My interest in the impact that business can have on society, both positive and negative, was sparked over a decade ago - when studying anthropology and sociology at university. I then spent several years working for an organisation called Business in the Community (BITC), where I was fully inducted into the world of Corporate Responsibility, and where I learnt about the elements needed to help business be a force for good in society.
It was through BITC that I was introduced to Camelot, a fantastically interesting and unique business. One that has an impressively positive impact on society through giving to good causes but also carries a responsibility, as the guardian of the National Lottery, to ensure that we create a safe environment for our players, that we reduce excessive play where possible and that we promote healthy play. And the latter is what takes up most of my working day, its endlessing intriguing and very satisfying. But I also have a personal passion for diversity and inclusion.
Over the course of our careers we’ll spend over 85,000 hours at work, so it’s really important that we feel able to be ourselves, that we don’t feel like we have to censor a part of ourselves whether that be to do with a disability, mental health problems, carer duties, gender identity, or sexual orientation.
But that’s not exactly how I felt when I first started at Camelot, and like many people I put a foot back in the closet when it came to my sexuality. And not because of anything anyone said or did but a worry, well and truly embedded in my psyche for lots of reasons, that I’d get uncomfortable reactions, or awkward questions, or that I would inadvertently embarrass a brand new colleague.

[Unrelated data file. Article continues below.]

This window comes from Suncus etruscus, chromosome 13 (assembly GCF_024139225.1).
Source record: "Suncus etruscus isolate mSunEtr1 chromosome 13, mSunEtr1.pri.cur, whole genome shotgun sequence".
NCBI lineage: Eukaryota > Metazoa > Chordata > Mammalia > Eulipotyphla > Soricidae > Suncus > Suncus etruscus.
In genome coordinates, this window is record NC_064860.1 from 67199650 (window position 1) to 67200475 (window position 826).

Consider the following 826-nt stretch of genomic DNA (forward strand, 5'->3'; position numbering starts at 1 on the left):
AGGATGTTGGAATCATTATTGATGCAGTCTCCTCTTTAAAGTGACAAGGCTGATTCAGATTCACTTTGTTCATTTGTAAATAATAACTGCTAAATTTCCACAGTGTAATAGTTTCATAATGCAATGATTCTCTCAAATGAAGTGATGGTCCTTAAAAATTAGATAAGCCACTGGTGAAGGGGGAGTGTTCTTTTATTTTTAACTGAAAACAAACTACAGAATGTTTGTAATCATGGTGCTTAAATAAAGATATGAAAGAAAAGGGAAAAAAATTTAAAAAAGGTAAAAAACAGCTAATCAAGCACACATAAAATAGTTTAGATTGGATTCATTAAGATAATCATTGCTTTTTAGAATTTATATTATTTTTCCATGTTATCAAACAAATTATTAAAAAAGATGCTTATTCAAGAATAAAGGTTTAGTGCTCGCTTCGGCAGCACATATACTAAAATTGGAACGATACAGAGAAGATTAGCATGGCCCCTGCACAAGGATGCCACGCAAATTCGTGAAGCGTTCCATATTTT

So at the very beginning I did find myself sometimes, not always, avoiding talking about my girlfriend at the time (now wife). On occasion filtering my conversations and conveniently avoiding talking about the weekend. And when I brought Katy up in conversation I opted for the nicely neutral ‘partner’.
I believe it’s really important that we help people to not feel like this because, personally, I find that holding back a big part of me isn’t good for my health, experience at work, or the relationships I build.
So I set up an LGBTQ+ network. The first of its kind at Camelot. And a way to celebrate diversity, ensure that the community feels able to bring their whole self to work without fear of judgement, prejudice or ridicule. It will help us to understand any barriers which exist on a personal and business wide basis, to improve the visibility of the LGBTQ+ community, and to encourage a conversation to educate other Camelot employees on LGBTQ+ matters.
And so far so good! We launched to the business this month, during LGBTQ+ History Month, we’ve had fantastic support from the exec down, and I’m really looking forward to seeing where the network takes us. So watch this space…
Corporate Responsibility Manager